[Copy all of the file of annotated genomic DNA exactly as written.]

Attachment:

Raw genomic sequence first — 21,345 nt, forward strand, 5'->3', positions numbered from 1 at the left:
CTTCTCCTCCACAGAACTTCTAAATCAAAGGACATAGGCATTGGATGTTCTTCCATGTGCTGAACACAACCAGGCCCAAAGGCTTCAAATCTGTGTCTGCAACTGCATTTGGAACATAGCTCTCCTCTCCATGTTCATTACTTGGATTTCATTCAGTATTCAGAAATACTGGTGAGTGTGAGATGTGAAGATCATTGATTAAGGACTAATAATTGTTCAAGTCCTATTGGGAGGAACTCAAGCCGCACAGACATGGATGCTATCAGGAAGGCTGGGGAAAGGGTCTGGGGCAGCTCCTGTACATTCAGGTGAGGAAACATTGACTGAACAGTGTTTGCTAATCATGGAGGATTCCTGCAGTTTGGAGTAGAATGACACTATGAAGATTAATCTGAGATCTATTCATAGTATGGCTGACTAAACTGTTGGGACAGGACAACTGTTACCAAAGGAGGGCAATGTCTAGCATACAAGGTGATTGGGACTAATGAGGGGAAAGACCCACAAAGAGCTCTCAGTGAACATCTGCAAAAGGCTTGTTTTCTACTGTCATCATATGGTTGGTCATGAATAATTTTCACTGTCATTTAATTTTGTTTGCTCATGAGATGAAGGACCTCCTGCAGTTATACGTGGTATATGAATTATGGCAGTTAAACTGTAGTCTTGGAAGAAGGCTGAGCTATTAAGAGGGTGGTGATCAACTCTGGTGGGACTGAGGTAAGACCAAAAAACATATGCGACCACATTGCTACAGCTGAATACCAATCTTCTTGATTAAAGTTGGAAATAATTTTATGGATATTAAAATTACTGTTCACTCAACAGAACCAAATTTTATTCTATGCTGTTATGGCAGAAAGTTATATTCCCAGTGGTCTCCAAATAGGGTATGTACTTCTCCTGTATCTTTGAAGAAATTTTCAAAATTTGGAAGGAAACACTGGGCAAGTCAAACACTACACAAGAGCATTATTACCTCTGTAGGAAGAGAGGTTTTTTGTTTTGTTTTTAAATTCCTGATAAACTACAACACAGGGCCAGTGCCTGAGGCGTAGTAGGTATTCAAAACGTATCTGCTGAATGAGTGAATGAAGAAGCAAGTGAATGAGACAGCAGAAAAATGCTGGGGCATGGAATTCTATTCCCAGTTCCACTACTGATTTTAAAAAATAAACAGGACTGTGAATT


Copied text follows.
Raw genomic sequence first — 21,345 nt, forward strand, 5'->3', positions numbered from 1 at the left:
CTTCTCCTCCACAGAACTTCTAAATCAAAGGACATAGGCATTGGATGTTCTTCCATGTGCTGAACACAACCAGGCCCAAAGGCTTCAAATCTGTGTCTGCAACTGCATTTGGAACATAGCTCTCCTCTCCATGTTCATTACTTGGATTTCATTCAGTATTCAGAAATACTGGTGAGTGTGAGATGTGAAGATCATTGATTAAGGACTAATAATTGTTCAAGTCCTATTGGGAGGAACTCAAGCCGCACAGACATGGATGCTATCAGGAAGGCTGGGGAAAGGGTCTGGGGCAGCTCCTGTACATTCAGGTGAGGAAACATTGACTGAACAGTGTTTGCTAATCATGGAGGATTCCTGCAGTTTGGAGTAGAATGACACTATGAAGATTAATCTGAGATCTATTCATAGTATGGCTGACTAAACTGTTGGGACAGGACAACTGTTACCAAAGGAGGGCAATGTCTAGCATACAAGGTGATTGGGACTAATGAGGGGAAAGACCCACAAAGAGCTCTCAGTGAACATCTGCAAAAGGCTTGTTTTCTACTGTCATCATATGGTTGGTCATGAATAATTTTCACTGTCATTTAATTTTGTTTGCTCATGAGATGAAGGACCTCCTGCAGTTATACGTGGTATATGAATTATGGCAGTTAAACTGTAGTCTTGGAAGAAGGCTGAGCTATTAAGAGGGTGGTGATCAACTCTGGTGGGACTGAGGTAAGACCAAAAAACATATGCGACCACATTGCTACAGCTGAATACCAATCTTCTTGATTAAAGTTGGAAATAATTTTATGGATATTAAAATTACTGTTCACTCAACAGAACCAAATTTTATTCTATGCTGTTATGGCAGAAAGTTATATTCCCAGTGGTCTCCAAATAGGGTATGTACTTCTCCTGTATCTTTGAAGAAATTTTCAAAATTTGGAAGGAAACACTGGGCAAGTCAAACACTACACAAGAGCATTATTACCTCTGTAGGAAGAGAGGTTTTTTGTTTTGTTTTTAAATTCCTGATAAACTACAACACAGGGCCAGTGCCTGAGGCGTAGTAGGTATTCAAAACGTATCTGCTGAATGAGTGAATGAAGAAGCAAGTGAATGAGACAGCAGAAAAATGCTGGGGCATGGAATTCTATTCCCAGTTCCACTACTGATTTTAAAAAATAAACAGGACTGTGAATT